85 For a non-Unix system, read the comments at the top of Makefile, which give
86 some hints on what needs to be done. PCRE has been compiled on Windows systems
87 and on Macintoshes, but I don't know the details as I don't use those systems.
88 It should be straightforward to build PCRE on any system that has a Standard C
89 compiler.
90
91 Some help in building a Win32 DLL of PCRE in GnuWin32 environments was
92 contributed by Paul.Sokolovsky@technologist.com. These environments are
93 Mingw32 (http://www.xraylith.wisc.edu/~khan/software/gnu-win32/) and
94 CygWin (http://sourceware.cygnus.com/cygwin/). Paul comments:
95
96 For CygWin, set CFLAGS=-mno-cygwin, and do 'make dll'. You'll get
97 pcre.dll (containing pcreposix also), libpcre.dll.a, and dynamically
98 linked pgrep and pcretest. If you have /bin/sh, run RunTest (three
99 main test go ok, locale not supported).
100
101 To test PCRE, run the RunTest script in the pcre directory. This can also be
102 run by "make runtest". It runs the pcretest test program (which is documented
103 below) on each of the testinput files in turn, and compares the output with the
104 contents of the corresponding testoutput file. A file called testtry is used to
105 hold the output from pcretest. To run pcretest on just one of the test files,
106 give its number as an argument to RunTest, for example:
107
108 RunTest 3
109
110 The first and third test files can also be fed directly into the perltest
111 script to check that Perl gives the same results. The third file requires the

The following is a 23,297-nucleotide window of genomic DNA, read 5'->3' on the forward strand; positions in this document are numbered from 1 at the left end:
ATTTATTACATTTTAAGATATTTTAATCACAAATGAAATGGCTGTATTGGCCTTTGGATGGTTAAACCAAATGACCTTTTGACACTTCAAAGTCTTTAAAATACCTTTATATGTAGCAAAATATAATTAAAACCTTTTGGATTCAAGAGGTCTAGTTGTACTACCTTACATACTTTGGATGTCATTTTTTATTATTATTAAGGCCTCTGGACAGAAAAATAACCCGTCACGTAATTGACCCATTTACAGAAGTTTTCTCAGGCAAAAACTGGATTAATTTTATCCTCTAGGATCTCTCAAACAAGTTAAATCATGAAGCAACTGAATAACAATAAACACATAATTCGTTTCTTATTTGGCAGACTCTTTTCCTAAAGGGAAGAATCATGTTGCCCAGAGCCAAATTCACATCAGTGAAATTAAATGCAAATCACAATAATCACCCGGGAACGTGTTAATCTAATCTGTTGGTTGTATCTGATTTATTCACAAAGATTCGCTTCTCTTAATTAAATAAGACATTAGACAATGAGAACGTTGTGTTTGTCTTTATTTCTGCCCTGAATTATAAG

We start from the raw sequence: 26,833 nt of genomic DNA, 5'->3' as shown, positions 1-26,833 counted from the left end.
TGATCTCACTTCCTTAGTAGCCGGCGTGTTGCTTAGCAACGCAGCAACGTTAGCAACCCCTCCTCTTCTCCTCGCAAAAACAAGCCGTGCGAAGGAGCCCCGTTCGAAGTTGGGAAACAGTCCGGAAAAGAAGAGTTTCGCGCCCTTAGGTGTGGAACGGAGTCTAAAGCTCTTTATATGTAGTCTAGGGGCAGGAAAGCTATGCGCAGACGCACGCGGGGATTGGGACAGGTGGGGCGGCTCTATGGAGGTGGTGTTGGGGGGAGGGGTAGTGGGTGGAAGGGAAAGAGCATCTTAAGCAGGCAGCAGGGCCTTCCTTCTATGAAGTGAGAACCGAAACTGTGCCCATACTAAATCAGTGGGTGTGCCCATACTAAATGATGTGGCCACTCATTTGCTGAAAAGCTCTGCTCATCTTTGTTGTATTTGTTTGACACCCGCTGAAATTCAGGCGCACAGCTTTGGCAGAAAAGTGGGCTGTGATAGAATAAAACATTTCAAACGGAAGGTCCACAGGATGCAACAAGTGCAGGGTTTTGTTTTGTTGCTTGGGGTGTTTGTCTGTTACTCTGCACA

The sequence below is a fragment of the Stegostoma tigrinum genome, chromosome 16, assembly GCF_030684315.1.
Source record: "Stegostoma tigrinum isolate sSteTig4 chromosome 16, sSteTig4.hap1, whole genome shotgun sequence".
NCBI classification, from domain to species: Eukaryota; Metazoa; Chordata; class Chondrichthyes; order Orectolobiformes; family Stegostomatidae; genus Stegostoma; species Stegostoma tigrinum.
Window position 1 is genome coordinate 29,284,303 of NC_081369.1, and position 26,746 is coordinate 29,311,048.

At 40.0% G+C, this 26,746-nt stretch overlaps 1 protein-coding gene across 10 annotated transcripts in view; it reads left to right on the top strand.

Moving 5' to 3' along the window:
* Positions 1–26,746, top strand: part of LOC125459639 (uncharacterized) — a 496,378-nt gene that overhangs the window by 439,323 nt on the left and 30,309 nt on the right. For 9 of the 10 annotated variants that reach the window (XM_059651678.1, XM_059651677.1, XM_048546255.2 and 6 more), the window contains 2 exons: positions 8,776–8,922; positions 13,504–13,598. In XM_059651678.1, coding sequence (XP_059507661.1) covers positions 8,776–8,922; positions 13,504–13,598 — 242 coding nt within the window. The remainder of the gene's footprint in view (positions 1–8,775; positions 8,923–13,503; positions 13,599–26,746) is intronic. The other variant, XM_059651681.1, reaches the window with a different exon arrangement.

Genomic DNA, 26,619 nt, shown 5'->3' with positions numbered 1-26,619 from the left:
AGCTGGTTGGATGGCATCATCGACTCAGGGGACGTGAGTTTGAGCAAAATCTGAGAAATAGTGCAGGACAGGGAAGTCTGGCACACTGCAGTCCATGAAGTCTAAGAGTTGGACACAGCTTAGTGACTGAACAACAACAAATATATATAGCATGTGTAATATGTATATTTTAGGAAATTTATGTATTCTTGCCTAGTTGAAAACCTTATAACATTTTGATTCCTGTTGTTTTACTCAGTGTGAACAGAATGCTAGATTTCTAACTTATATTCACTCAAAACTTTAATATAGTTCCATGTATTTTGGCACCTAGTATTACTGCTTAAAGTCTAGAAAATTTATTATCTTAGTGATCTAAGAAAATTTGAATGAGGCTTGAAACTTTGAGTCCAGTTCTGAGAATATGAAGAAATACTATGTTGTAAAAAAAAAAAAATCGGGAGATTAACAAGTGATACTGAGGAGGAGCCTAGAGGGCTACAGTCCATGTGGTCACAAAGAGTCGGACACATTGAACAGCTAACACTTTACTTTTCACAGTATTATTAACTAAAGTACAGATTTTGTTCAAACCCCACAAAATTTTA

112 additional features of release 5.005, which is why it is kept separate from the
113 main test input, which needs only Perl 5.004. In the long run, when 5.005 is
114 widespread, these two test files may get amalgamated.
115
116 The second set of tests check pcre_info(), pcre_study(), pcre_copy_substring(),
117 pcre_get_substring(), pcre_get_substring_list(), error detection and run-time
118 flags that are specific to PCRE, as well as the POSIX wrapper API.
119
120 The fourth set of tests checks pcre_maketables(), the facility for building a
121 set of character tables for a specific locale and using them instead of the
122 default tables. The tests make use of the "fr" (French) locale. Before running
123 the test, the script checks for the presence of this locale by running the
124 "locale" command. If that command fails, or if it doesn't include "fr" in the
125 list of available locales, the fourth test cannot be run, and a comment is
126 output to say why. If running this test produces instances of the error
127
128 ** Failed to set locale "fr"
129
130 in the comparison output, it means that locale is not available on your system,
131 despite being listed by "locale". This does not mean that PCRE is broken.
132
133 PCRE has its own native API, but a set of "wrapper" functions that are based on
134 the POSIX API are also supplied in the library libpcreposix.a. Note that this
135 just provides a POSIX calling interface to PCRE: the regular expressions
136 themselves still follow Perl syntax and semantics. The header file
137 for the POSIX-style functions is called pcreposix.h. The official POSIX name is
138 regex.h, but I didn't want to risk possible problems with existing files of
139 that name by distributing it that way. To use it with an existing program that
140 uses the POSIX API, it will have to be renamed or pointed at by a link.
141
142
143 Character tables
144 ----------------
145
146 PCRE uses four tables for manipulating and identifying characters. The final
147 argument of the pcre_compile() function is a pointer to a block of memory
148 containing the concatenated tables. A call to pcre_maketables() can be used to
149 generate a set of tables in the current locale. If the final argument for
150 pcre_compile() is passed as NULL, a set of default tables that is built into
151 the binary is used.
152
153 The source file called chartables.c contains the default set of tables. This is
154 not supplied in the distribution, but is built by the program dftables